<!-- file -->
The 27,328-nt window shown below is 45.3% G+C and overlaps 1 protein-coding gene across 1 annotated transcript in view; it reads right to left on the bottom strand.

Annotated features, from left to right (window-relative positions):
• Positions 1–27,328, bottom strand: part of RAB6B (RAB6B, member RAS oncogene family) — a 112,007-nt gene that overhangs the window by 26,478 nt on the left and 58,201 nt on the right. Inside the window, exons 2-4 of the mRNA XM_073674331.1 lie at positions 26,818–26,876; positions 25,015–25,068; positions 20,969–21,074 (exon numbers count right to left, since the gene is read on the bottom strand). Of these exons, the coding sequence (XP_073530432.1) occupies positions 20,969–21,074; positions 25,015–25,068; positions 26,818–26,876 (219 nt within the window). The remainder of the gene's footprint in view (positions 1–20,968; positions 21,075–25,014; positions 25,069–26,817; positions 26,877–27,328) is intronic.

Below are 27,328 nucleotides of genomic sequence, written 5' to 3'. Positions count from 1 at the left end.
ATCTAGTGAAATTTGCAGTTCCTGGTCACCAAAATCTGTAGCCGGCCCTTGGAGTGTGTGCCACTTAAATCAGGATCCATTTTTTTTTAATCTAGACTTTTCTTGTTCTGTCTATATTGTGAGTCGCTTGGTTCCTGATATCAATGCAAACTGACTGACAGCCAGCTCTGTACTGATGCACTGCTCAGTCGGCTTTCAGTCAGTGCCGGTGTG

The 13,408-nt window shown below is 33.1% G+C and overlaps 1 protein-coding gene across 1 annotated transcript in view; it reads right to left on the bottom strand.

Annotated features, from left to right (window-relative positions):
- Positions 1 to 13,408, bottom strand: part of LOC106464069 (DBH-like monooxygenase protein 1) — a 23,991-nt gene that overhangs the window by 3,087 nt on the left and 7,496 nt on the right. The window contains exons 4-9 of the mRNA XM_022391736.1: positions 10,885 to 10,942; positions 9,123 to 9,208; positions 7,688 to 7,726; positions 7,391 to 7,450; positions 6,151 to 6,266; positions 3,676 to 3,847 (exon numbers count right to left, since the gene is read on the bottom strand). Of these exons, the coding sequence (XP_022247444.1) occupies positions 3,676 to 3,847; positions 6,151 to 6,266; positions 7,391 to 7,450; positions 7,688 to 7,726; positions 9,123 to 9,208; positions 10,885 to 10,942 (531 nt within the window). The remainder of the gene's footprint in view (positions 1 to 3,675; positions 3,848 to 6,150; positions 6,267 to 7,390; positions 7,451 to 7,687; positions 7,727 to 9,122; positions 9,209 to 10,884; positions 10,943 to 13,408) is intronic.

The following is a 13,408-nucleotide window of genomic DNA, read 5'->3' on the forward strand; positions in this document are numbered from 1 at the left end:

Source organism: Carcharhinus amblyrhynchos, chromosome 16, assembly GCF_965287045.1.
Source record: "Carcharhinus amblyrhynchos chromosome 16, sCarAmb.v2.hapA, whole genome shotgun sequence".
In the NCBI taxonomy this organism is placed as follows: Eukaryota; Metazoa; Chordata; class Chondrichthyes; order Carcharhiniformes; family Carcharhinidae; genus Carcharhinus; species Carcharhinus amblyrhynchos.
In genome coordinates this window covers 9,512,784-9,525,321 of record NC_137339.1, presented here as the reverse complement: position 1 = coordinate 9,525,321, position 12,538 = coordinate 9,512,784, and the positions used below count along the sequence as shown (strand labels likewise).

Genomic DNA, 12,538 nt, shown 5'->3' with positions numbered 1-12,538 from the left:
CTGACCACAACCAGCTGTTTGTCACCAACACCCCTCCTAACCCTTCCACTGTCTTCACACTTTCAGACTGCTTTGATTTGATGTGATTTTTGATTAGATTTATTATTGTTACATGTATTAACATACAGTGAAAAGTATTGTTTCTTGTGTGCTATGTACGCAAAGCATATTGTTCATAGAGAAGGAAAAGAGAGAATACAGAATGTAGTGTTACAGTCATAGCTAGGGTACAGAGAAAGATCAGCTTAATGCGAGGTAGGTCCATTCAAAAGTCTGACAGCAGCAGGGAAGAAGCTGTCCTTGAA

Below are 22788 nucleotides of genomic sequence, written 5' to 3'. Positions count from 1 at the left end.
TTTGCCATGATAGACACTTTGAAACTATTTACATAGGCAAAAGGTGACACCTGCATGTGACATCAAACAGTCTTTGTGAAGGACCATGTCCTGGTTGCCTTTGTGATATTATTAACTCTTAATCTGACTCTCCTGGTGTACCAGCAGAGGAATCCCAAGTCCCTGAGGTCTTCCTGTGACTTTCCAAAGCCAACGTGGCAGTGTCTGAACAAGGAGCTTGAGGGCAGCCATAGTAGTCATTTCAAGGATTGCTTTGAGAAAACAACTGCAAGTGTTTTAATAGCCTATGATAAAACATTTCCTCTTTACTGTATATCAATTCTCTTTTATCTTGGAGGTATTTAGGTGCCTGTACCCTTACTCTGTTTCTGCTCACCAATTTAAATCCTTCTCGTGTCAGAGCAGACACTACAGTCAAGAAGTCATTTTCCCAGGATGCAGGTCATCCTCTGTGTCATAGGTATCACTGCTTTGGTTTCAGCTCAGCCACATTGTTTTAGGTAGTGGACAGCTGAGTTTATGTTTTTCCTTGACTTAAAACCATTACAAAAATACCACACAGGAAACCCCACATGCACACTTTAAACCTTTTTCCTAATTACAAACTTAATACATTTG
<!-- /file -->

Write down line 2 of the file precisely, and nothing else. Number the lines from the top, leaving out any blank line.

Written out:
Annotated features, from left to right (window-relative positions):